12 thoughts on “Swan Island Municipal Airport, 1935

  1. I love this picture, all the old timey office items; the phone, the typewriter, the adding machine, the calendars on the walls. The solid wood counter is a beauty, too. I wonder, are the items in the glass counter for sale?

  2. And believe it or not, the other calendar in the photo (Air Parts) still seems to be being produced. I found various “hits” for it when I did an internet search for . One of them says:

    For more than 25 years, Select Airparts has been providing quality new and used Beechcraft parts. It’s been our honor to work with dealers, maintenance technicians, and private plane owners to keep aircraft in the air where they belong. Now we’d like to honor these “timeless treasures” by sponsoring a photo contest that captures their beauty. We’re looking for your photos of Beechcraft planes. Of the received submissions, we will choose 12 photos and feature them in the 2021 Select Airparts Calendar. The winners will each receive a copy of the calendar, and the following prizes.

    They say “over 25 years” — perhaps someone else produced them back in 1935?

  3. Hmm. VP did not allow for angle brackets. What shows up above as just a period was angle bracket “Air Parts” calendar angle bracket.

  4. Yes, Mimi, I love the simplicity of the old office. Sometimes I think we’ve spent the last century making things more complicated than they need to be, ha.
    Looks like paints and solvents in the case -? The flat packs could be brushes, special rags, gloves for flying!?? Love to know.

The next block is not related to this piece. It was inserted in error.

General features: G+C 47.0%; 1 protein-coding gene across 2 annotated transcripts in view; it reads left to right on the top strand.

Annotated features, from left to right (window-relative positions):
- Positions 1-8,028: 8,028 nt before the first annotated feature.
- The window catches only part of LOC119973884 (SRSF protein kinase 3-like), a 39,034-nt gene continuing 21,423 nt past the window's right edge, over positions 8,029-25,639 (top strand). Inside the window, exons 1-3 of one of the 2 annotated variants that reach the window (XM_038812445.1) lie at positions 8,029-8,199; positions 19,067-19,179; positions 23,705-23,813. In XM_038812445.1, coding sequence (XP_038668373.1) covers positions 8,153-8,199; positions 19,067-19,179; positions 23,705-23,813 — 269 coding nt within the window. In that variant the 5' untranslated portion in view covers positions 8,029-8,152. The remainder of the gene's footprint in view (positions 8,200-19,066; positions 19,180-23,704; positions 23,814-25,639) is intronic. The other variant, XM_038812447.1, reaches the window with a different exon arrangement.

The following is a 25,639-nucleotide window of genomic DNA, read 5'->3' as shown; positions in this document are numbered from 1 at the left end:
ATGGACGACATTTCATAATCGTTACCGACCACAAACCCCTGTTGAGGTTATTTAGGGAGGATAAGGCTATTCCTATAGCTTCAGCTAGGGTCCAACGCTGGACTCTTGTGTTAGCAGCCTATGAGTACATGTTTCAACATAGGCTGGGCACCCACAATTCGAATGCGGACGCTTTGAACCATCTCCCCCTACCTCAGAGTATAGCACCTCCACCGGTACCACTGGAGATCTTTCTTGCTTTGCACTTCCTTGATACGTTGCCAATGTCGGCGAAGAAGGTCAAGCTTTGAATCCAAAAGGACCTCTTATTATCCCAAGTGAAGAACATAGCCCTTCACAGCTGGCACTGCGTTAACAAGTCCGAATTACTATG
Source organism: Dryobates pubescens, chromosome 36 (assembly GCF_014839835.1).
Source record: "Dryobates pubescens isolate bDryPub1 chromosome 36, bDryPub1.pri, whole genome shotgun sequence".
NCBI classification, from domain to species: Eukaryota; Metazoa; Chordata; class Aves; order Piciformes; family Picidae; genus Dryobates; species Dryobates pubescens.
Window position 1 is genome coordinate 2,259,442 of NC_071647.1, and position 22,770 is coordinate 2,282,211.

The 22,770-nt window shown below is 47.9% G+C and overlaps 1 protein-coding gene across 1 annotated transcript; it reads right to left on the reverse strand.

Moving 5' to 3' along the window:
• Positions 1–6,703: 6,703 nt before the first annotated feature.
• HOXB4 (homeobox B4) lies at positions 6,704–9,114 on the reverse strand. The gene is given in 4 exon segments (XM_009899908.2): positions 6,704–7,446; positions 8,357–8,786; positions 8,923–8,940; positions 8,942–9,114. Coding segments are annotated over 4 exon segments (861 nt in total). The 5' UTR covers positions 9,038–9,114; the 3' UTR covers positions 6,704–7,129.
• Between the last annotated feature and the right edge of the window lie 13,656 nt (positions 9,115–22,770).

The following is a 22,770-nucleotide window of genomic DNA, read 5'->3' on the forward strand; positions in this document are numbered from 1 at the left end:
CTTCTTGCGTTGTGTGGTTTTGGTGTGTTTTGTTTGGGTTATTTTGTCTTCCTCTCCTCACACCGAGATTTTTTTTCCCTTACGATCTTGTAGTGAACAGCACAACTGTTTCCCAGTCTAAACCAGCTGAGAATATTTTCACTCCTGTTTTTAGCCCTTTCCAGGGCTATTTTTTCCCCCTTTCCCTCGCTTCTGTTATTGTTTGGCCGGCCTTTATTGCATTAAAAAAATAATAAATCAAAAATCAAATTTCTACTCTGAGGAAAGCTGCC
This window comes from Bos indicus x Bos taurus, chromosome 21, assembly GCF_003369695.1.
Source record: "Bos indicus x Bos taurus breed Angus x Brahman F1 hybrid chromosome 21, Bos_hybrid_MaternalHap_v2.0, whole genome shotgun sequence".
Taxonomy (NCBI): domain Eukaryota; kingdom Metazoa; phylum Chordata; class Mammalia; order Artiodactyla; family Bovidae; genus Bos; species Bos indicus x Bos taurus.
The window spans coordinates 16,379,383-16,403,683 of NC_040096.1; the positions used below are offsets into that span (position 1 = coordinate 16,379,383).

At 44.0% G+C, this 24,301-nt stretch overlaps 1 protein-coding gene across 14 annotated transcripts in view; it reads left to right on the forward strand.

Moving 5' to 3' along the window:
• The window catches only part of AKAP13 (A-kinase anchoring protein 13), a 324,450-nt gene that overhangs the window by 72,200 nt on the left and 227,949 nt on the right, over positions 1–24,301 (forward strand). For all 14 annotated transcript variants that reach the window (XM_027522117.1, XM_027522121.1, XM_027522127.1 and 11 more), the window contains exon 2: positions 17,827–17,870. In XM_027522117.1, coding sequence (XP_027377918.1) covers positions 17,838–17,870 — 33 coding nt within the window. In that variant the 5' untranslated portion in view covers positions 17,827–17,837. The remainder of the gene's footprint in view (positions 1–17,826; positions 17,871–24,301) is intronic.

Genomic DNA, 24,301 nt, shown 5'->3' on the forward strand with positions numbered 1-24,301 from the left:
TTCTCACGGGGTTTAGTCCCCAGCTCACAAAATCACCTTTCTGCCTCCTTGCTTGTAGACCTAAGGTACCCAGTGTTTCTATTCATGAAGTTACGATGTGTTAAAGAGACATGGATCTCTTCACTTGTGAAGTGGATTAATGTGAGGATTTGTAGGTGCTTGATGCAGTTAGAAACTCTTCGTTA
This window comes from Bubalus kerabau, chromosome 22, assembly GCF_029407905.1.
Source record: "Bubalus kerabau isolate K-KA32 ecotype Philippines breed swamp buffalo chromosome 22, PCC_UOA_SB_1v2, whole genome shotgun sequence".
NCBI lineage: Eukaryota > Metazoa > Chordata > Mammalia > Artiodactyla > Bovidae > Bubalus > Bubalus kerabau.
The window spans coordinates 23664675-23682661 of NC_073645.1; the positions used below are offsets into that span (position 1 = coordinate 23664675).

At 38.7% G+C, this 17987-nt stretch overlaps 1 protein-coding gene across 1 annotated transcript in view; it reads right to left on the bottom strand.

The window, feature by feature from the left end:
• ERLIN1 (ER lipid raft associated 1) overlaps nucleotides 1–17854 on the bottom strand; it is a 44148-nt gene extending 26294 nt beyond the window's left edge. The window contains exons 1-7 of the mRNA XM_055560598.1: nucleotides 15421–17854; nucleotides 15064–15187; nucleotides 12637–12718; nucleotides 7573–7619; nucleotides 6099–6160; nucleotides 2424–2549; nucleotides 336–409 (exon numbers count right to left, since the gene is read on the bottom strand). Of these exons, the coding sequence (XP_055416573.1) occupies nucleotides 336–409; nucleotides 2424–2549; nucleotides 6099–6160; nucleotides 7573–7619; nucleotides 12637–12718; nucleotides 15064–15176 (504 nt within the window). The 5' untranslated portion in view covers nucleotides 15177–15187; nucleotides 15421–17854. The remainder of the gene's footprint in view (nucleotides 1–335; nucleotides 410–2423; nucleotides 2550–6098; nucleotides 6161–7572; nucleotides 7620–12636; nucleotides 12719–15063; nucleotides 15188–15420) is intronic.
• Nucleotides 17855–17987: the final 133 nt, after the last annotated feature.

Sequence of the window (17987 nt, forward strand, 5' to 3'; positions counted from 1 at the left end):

5. Probably asbestos containing gloves and goop! Great photo – love the ceiling and floors and all the gleaming details of the work space!!

  6. Regarding the office equipment seen here…The Leich Model 200 Bakelite phone weighed 6 lbs., the other phone, is an older style “candlestick” model [Kellog 44 or Western Electric 50AL ?]; I can’t tell if there’s a dial wheel on the one pictured here, or not. The typewriter looks to me to be a Remington 12, “the toast of (lower) Broadway” in 1930 according to the NY Times. The adding machine appears to not have a hand crank so, my guess would be that it is a Burroughs 10 electric model.
    The lights are 1930 art deco flush mount “school house” style fixtures.
    All-in-all, very stylish.

  7. I see two aerial photos probably of Mt. Hood. Can anyone make out what the subject of the photo to the left of the Air-Parts calendar is?

  8. Liz on September 2, 2020 your comment included a story from the Oregonian on November 26, 1934 (page 12) on a airport work room, and what follows is a continuation of that story.

    The paint and dope room will be located in a special building, 55 by 30 feet, erected by the Port of Portland for the company.
    Commercial Aircraft company now occupies all of hanger No. 1 and half of hanger No. 2 It has six training and other airplanes for its student instruction and charter trips.

    Since this is the Office of Hanger No. 2 this could the location of Commercial Aircraft company, and and Mike thought that the cans in the glass case could be aircraft doping.

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